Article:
Even while pumping the constructed oven with ample heat, Gold Coast was still having trouble penetrating through all the layers of carbon fiber. If the right amount of heat didn’t penetrate through all layers, the cure wouldn’t set completely. This long, costly, and inefficient process began to eat into the company’s valuable time.

Epoxy Curing Essentials

Curing is what makes using epoxy resin so difficult, but the results, if the curing process was completed correctly, are worth it. In Gold Coast’s situation, temperatures during that process must be kept above 145° F. This is to ensure that any moisture remaining in the epoxy resin is evaporated away, resulting in a hardened epoxy that is water tight and ready for use. The bigger the object that is getting cured, the bigger the industrial ovens you will need in order to provide even, consistent heat across the entire project at the same time.

When the temperature in an epoxy cure is not managed efficiently, the following less than desirable outcomes are likely:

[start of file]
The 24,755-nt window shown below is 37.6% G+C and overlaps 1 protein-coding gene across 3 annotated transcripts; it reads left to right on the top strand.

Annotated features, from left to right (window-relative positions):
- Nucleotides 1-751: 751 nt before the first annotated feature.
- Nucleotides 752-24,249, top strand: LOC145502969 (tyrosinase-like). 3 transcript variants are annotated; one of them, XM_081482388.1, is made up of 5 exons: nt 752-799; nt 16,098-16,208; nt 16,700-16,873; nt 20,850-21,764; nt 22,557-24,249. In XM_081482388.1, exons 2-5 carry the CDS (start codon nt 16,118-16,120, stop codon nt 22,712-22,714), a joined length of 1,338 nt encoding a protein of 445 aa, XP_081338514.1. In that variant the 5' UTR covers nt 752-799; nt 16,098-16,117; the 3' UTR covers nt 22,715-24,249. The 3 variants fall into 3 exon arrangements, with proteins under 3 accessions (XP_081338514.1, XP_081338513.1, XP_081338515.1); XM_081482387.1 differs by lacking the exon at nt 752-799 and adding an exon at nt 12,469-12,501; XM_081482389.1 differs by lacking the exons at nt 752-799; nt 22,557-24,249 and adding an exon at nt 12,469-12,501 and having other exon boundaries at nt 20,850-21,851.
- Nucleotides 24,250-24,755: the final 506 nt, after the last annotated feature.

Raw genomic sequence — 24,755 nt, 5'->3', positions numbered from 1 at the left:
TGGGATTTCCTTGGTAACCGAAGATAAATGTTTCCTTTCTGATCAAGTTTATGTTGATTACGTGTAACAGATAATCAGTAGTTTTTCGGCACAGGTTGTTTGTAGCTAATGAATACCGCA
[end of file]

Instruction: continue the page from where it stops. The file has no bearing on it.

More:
• Discoloration/Yellowing
  • Color Variation
  • Blushing
  • Uneven Gloss
  • Poor Inter-Coat Adhesion

Most often, these results come from using heat sources that are not very effective. Heat trace, space heaters and open flame heat sources do not provide even, consistent temperature uniformity, and can have disastrous effects on your epoxy curing project. Without proper curing, projects are ruined, creating waste that the company has to pay to throw out and pay even more to restart the whole project. That’s why curing blankets are the preferred choice for epoxy curing.

Choose the Easy Way